Daniel Bongart – Dreaming Tree (XAMP-CD04)

I remember getting my copy of Daniel Bongart’s last disc ‘Little Bird’ very succinctly because it was at the Poppelsorfer Street Festival in 2019 – an evening I look back on with happiness and sadness. Seeing my favourite Bonn cover-band Sunny Skies for the last time and hearing founder Rope Schmitz talk with trepidation of an impending hospital visit that he would not survive. There is a picture too on the report I did of that evening’s concert that shows Daniel singing as a part of the band Winterfeld to a smiling white-haired lady with a video camera named Christa who is also no longer with us. I mention all this because I have the same mixed emotions after listening to the lyrics from the songs on Daniel’s new disc – sadness at loss, and happiness at what was, and at what has survived.

Dreaming Tree is produced by Oliver Weiskopf at his Stonehenge Studio in Siegburg. It has a harder sound than you might expect and also a rockier one when compared to the two tracks revisited from the 2019 release – ‘Angel’ and ‘Old Man’ illustrate the change in tone perfectly. There’s less of the folk balladeer and more of the Folk Rocker on the new release, which is not to say that either is better, but there is a difference in approach – the full band sound here finally gives Daniel the opportunity to get on disc the sound that he heard in his head when writing the songs, and a rewarding experience it is too.

Opener ‘Let Your Love Grow’ is an instant way of showing that this release will be a meatier one musically as it kicks off in a rocking style with gritty rhythm from Jens Kimmel’s electric guitar. ‘Her Silhouette’ is much more the gentler sound that we who first heard him at Bonn Folk Club have gotten used to from Daniel. It’s a favourite of mine from his live shows, perhaps because I associate well with his words: “The world seems to turn faster these days. With each day a year goes by…” How very true!

Daniel is a native of Bad Neuenahr and given his sensitivity to soaking up emotions close by it is not surprising that ‘Empty Halls’ should be one of the most touching songs on this disc. The terrible flood which claimed so many lives and so many livelihoods is dealt with in a melancholic but also in a determined, resilient way. Daniel wrote this of ‘Empty Halls’ at the time:

“The song is about powerlessness and grief, but also about courage and confidence to reshape the Ahr valley and to look together into the future. There will remain scars that will always remind us of this catastrophe. However, these scars will not reach as deep as the roots that connect the people of the Ahr Valley with their homeland”.

Track four – ‘The longest night’ is a simple one with melodic piano from Daniel. “There is no beacon, no guiding light, in the longest night”. The song seems almost like a coda to the previous track. A feeling that continues with ‘Memories’. The calm after the storm perhaps?

‘Angel’ also first made an appearance on ‘Little Bird’ and benefits from the rockier fundament that a full band accompaniment brings. There is a nice segue in the middle that breaks out again as Michael Semmler’s thumping bass brings it back to rock tempo alongside Jens Kimmel’s guitar. A word of praise to both men who could easily overload Daniel’s quiet style but restrain themselves admirably to embellish rather than dominate the melodies throughout ‘Dreaming Tree’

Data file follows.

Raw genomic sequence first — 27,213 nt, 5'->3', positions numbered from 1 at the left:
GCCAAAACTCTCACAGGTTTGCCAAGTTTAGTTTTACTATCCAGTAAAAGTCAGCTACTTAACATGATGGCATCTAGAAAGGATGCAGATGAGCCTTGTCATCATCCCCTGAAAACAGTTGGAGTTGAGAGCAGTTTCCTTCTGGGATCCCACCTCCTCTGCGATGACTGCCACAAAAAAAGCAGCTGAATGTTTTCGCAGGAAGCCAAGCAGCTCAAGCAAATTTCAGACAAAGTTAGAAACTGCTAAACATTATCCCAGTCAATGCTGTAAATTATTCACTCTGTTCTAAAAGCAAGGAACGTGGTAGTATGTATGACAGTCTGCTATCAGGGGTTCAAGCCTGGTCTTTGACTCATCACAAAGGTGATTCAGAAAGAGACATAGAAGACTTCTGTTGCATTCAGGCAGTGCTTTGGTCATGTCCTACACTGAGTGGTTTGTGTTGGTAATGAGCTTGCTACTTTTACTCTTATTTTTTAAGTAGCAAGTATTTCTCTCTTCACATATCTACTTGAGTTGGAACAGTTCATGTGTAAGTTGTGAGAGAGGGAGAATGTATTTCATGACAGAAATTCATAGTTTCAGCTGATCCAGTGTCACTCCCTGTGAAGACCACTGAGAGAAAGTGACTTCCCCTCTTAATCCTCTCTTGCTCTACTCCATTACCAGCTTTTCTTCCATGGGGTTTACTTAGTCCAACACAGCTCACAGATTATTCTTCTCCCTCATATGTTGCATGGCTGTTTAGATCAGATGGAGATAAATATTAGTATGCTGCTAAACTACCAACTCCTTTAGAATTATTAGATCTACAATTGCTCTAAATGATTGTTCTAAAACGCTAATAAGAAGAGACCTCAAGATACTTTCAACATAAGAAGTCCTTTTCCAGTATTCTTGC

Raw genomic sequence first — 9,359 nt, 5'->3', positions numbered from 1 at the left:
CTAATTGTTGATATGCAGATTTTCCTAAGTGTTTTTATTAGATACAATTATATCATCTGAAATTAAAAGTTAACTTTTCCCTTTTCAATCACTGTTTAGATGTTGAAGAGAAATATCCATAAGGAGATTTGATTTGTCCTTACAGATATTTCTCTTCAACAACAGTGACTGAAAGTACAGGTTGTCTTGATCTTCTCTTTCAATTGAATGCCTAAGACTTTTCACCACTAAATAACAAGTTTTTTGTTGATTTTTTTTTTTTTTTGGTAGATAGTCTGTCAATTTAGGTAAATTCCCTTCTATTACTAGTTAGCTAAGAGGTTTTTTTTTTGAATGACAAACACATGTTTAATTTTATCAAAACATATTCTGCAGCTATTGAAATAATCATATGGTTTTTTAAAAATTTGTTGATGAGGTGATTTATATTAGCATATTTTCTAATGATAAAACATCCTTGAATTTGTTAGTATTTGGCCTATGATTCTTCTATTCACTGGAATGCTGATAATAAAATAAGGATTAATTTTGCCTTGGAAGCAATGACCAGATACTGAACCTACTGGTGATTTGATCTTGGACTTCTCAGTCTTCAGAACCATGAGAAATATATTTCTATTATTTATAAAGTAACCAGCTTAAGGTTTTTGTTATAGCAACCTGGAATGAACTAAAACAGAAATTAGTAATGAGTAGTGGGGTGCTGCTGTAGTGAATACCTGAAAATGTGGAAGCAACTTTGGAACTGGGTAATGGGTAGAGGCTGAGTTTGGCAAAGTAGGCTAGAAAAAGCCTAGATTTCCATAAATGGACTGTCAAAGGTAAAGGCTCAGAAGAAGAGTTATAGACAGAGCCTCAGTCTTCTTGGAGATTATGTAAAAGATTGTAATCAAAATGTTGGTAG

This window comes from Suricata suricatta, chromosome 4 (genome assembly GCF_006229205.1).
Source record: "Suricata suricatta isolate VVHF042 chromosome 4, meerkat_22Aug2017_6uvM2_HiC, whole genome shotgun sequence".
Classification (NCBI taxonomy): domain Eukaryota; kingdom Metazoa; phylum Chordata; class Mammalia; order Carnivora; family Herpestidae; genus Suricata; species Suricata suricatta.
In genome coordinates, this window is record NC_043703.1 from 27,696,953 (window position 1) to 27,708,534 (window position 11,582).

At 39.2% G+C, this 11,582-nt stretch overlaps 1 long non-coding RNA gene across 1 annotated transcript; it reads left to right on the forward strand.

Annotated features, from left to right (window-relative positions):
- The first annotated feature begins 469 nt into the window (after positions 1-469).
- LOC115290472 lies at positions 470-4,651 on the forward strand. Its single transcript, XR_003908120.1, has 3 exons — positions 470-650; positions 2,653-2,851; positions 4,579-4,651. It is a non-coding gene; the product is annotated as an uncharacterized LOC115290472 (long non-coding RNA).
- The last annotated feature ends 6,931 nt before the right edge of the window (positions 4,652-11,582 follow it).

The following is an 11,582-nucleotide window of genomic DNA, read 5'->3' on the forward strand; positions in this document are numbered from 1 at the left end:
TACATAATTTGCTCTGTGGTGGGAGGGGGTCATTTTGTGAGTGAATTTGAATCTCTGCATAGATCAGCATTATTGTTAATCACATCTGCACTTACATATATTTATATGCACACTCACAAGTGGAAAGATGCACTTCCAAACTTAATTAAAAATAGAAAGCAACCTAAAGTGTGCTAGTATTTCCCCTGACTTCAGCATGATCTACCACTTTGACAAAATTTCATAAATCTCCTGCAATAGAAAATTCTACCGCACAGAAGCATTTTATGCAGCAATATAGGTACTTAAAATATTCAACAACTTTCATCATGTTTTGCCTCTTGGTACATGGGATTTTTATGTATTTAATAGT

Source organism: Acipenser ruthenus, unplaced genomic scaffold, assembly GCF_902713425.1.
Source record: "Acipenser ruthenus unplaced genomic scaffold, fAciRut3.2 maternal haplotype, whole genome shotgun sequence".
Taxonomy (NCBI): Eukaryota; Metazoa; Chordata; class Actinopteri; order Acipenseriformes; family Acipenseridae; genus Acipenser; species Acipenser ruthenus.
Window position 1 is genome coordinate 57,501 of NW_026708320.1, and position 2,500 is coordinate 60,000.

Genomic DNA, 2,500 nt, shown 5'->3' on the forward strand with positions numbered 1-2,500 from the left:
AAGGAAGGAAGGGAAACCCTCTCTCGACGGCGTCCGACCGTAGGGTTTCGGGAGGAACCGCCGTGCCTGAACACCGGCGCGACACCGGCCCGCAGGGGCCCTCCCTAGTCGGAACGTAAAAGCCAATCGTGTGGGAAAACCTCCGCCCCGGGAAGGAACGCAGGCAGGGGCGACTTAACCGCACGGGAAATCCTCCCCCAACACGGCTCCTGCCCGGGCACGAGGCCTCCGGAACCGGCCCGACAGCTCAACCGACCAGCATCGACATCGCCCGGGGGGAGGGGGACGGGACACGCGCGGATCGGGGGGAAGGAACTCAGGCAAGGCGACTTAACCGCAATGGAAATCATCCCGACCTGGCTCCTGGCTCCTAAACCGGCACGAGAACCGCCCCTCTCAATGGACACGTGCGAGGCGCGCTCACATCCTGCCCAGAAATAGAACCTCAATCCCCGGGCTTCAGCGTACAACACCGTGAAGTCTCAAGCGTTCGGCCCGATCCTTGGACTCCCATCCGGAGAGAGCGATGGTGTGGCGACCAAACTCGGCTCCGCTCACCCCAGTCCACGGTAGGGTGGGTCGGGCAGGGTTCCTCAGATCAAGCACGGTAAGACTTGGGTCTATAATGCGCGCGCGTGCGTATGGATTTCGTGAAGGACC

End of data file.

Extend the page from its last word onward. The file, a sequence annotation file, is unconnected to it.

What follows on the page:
I think ‘Old Man’ might have been the first self-penned song Daniel ever played for us at Bonn Folk Club way back in 2015. It was moving then as a purely acoustic guitar piece. In its latest incarnation, the song rocks out at the end as if in celebration of the life that the old man lived. ‘Dreaming Tree’ is, compared to the previous number, a new song from Daniel, but with Covid and other turmoil these past years it’s turned up (I’m happy to say) in a number of Daniel’s concerts and finally become the title track of his new disc. A very well-chosen title too – Daniel’s music really does have a dreamlike quality about it – even when electric guitars are mixed in.

The final track of a fine and sensitive collection is ‘We’ll meet again’. No, nothing to do with the Vera Lynn wartime classic. Daniel’s protagonist seems, as with so many of his songs, to have very specific people in mind yet touches on universal sentiments that move us all. The song is an emotional one for anyone who has ever lost a loved one and ends with a determined flourish as Carola Heyden’s cello sweeps into the mix to close not just a song of great emotional intensity but also an album of it. That feeling of happiness for what has been and is, yet sadness at what has gone forever.

In researching for this review I took a walk down Folk-Club’s memory lane via earlier reviews featuring Daniel. How confident the “Nervous voice” has become that I remembered from his rendition of Elton John’s ‘Daniel’ in 2015; until, following his appearance in April of 2018, I was suggesting that “it won’t be long until there will also be a stack of CDs to buy after the show as well”. The nervous voice has gone and the CDs have come. Enjoy!

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